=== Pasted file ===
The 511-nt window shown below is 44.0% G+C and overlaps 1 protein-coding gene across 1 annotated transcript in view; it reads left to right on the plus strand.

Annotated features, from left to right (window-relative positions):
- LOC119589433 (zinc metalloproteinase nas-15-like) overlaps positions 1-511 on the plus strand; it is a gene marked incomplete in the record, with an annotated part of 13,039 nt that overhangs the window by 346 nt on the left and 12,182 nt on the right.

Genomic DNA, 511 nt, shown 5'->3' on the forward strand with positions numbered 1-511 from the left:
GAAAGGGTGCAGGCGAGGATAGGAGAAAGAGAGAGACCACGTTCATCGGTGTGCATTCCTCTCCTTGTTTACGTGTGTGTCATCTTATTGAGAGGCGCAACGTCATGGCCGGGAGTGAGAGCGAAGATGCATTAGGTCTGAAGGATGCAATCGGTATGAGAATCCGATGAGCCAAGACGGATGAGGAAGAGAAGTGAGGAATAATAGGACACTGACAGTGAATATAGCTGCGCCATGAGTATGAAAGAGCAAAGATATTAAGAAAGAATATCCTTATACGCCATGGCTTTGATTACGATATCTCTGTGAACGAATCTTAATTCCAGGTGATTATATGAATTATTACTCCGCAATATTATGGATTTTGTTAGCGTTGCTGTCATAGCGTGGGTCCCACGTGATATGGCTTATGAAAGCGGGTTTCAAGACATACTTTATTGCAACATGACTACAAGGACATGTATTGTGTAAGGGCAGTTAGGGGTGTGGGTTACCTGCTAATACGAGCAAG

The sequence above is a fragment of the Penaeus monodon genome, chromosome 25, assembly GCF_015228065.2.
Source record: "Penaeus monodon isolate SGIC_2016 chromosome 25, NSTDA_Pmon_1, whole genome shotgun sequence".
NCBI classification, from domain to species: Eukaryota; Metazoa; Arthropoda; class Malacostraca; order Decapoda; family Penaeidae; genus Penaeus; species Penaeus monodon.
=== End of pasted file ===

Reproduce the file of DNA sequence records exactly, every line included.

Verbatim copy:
The 511-nt window shown below is 44.0% G+C and overlaps 1 protein-coding gene across 1 annotated transcript in view; it reads left to right on the plus strand.

Annotated features, from left to right (window-relative positions):
- LOC119589433 (zinc metalloproteinase nas-15-like) overlaps positions 1-511 on the plus strand; it is a gene marked incomplete in the record, with an annotated part of 13,039 nt that overhangs the window by 346 nt on the left and 12,182 nt on the right.

Genomic DNA, 511 nt, shown 5'->3' on the forward strand with positions numbered 1-511 from the left:
GAAAGGGTGCAGGCGAGGATAGGAGAAAGAGAGAGACCACGTTCATCGGTGTGCATTCCTCTCCTTGTTTACGTGTGTGTCATCTTATTGAGAGGCGCAACGTCATGGCCGGGAGTGAGAGCGAAGATGCATTAGGTCTGAAGGATGCAATCGGTATGAGAATCCGATGAGCCAAGACGGATGAGGAAGAGAAGTGAGGAATAATAGGACACTGACAGTGAATATAGCTGCGCCATGAGTATGAAAGAGCAAAGATATTAAGAAAGAATATCCTTATACGCCATGGCTTTGATTACGATATCTCTGTGAACGAATCTTAATTCCAGGTGATTATATGAATTATTACTCCGCAATATTATGGATTTTGTTAGCGTTGCTGTCATAGCGTGGGTCCCACGTGATATGGCTTATGAAAGCGGGTTTCAAGACATACTTTATTGCAACATGACTACAAGGACATGTATTGTGTAAGGGCAGTTAGGGGTGTGGGTTACCTGCTAATACGAGCAAG

The sequence above is a fragment of the Penaeus monodon genome, chromosome 25, assembly GCF_015228065.2.
Source record: "Penaeus monodon isolate SGIC_2016 chromosome 25, NSTDA_Pmon_1, whole genome shotgun sequence".
NCBI classification, from domain to species: Eukaryota; Metazoa; Arthropoda; class Malacostraca; order Decapoda; family Penaeidae; genus Penaeus; species Penaeus monodon.